By Kim Leslie
• Hard labour in Petworth Prison meant ‘grinding the wind’ – ten long hours of useless labour a day on the dreaded treadwheel.
• Five hundred years ago Chichester streets ran like a sewer and householders threw their ‘fylthy watter’ and ‘doungs’ straight into the streets.
• Bare-knuckle prize-fighting was illegal – the all-England championship was won in a field at Birdham after seventy-seven punishing rounds and a vicious ‘blow on the smeller’
• A country parson from Harting dubbed his parishioners ‘aboriginals’ – they told him of their superstitions and the black arts.
• Two centuries ago Brighton was urged to stop the spread of street lighting as ‘a violation of the order established by Providence … night is appointed for darkness.
• Britain’s first motorway was planned to run through Sussex a hundred years ago – in 1906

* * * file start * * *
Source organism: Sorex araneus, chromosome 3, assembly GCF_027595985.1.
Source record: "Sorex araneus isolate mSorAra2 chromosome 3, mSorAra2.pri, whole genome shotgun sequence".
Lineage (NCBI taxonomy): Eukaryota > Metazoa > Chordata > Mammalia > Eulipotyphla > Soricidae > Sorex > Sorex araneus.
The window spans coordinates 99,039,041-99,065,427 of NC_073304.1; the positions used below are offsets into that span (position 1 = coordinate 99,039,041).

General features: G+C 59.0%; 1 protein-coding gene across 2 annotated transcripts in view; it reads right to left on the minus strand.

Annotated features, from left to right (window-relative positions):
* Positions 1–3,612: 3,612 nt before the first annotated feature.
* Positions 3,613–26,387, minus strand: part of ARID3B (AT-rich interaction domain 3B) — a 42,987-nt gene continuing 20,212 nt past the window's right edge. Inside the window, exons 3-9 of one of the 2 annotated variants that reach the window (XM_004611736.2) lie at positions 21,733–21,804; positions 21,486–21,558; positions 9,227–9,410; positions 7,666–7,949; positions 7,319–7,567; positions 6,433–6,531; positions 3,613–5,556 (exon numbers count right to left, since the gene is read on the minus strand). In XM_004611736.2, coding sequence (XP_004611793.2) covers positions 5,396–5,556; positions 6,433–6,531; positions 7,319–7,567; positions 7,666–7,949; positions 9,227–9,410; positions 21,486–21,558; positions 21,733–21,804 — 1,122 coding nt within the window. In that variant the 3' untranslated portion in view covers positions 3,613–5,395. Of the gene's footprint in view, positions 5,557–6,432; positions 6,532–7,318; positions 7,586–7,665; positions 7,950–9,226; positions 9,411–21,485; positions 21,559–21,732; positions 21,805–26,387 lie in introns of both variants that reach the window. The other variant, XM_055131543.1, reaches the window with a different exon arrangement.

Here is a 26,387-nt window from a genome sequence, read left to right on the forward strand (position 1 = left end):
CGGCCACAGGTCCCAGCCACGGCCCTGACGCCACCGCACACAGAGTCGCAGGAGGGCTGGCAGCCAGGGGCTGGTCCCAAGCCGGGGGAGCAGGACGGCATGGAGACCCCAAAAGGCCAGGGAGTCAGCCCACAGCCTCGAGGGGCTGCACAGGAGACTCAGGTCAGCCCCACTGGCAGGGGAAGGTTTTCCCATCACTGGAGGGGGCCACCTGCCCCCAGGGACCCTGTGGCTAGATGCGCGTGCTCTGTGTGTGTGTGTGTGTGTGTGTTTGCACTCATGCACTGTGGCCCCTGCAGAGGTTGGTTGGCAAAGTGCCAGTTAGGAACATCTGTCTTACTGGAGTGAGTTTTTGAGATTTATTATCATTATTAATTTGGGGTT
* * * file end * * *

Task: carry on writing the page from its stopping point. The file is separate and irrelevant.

These are just a few of the extraordinary stories to emerge from this chronicle of Sussex life told from original documents, contemporary newspapers, books and maps, all lavishly illustrated in full colour. They tell of a world far removed from our own when life might have been slower, but it was rougher and tougher – and yet – before motor cars and the builders arrived – it was one paradise on earth, according to Hilaire Belloc who sung the praises of Sussex like no other. This is the face of Sussex through many moods, over many years.
241 pages, over 350 colour and black & white photographs/maps/drawings and engravings.